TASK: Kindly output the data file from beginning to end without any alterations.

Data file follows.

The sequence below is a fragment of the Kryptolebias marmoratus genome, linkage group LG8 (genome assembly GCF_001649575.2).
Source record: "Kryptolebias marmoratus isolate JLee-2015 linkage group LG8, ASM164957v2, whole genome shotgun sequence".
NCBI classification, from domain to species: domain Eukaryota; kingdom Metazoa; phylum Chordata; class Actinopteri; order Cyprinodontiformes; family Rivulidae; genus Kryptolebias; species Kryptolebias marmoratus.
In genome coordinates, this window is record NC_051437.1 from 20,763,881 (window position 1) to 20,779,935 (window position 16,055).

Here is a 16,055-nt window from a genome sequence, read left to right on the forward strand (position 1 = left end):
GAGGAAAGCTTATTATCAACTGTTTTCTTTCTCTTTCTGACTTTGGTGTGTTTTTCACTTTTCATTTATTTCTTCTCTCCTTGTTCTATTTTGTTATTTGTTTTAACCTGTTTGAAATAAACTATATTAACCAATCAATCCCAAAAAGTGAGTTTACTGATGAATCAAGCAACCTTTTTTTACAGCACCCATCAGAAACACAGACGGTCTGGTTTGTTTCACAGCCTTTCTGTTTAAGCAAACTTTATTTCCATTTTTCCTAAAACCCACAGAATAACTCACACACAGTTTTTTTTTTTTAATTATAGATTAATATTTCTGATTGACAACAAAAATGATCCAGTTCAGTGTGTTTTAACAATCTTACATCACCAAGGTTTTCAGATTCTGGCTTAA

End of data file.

The sequence below is a fragment of the Kryptolebias marmoratus genome, linkage group LG8 (genome assembly GCF_001649575.2).
Source record: "Kryptolebias marmoratus isolate JLee-2015 linkage group LG8, ASM164957v2, whole genome shotgun sequence".
NCBI classification, from domain to species: domain Eukaryota; kingdom Metazoa; phylum Chordata; class Actinopteri; order Cyprinodontiformes; family Rivulidae; genus Kryptolebias; species Kryptolebias marmoratus.
In genome coordinates, this window is record NC_051437.1 from 20,763,881 (window position 1) to 20,779,935 (window position 16,055).

Here is a 16,055-nt window from a genome sequence, read left to right on the forward strand (position 1 = left end):
GAGGAAAGCTTATTATCAACTGTTTTCTTTCTCTTTCTGACTTTGGTGTGTTTTTCACTTTTCATTTATTTCTTCTCTCCTTGTTCTATTTTGTTATTTGTTTTAACCTGTTTGAAATAAACTATATTAACCAATCAATCCCAAAAAGTGAGTTTACTGATGAATCAAGCAACCTTTTTTTACAGCACCCATCAGAAACACAGACGGTCTGGTTTGTTTCACAGCCTTTCTGTTTAAGCAAACTTTATTTCCATTTTTCCTAAAACCCACAGAATAACTCACACACAGTTTTTTTTTTTTAATTATAGATTAATATTTCTGATTGACAACAAAAATGATCCAGTTCAGTGTGTTTTAACAATCTTACATCACCAAGGTTTTCAGATTCTGGCTTAA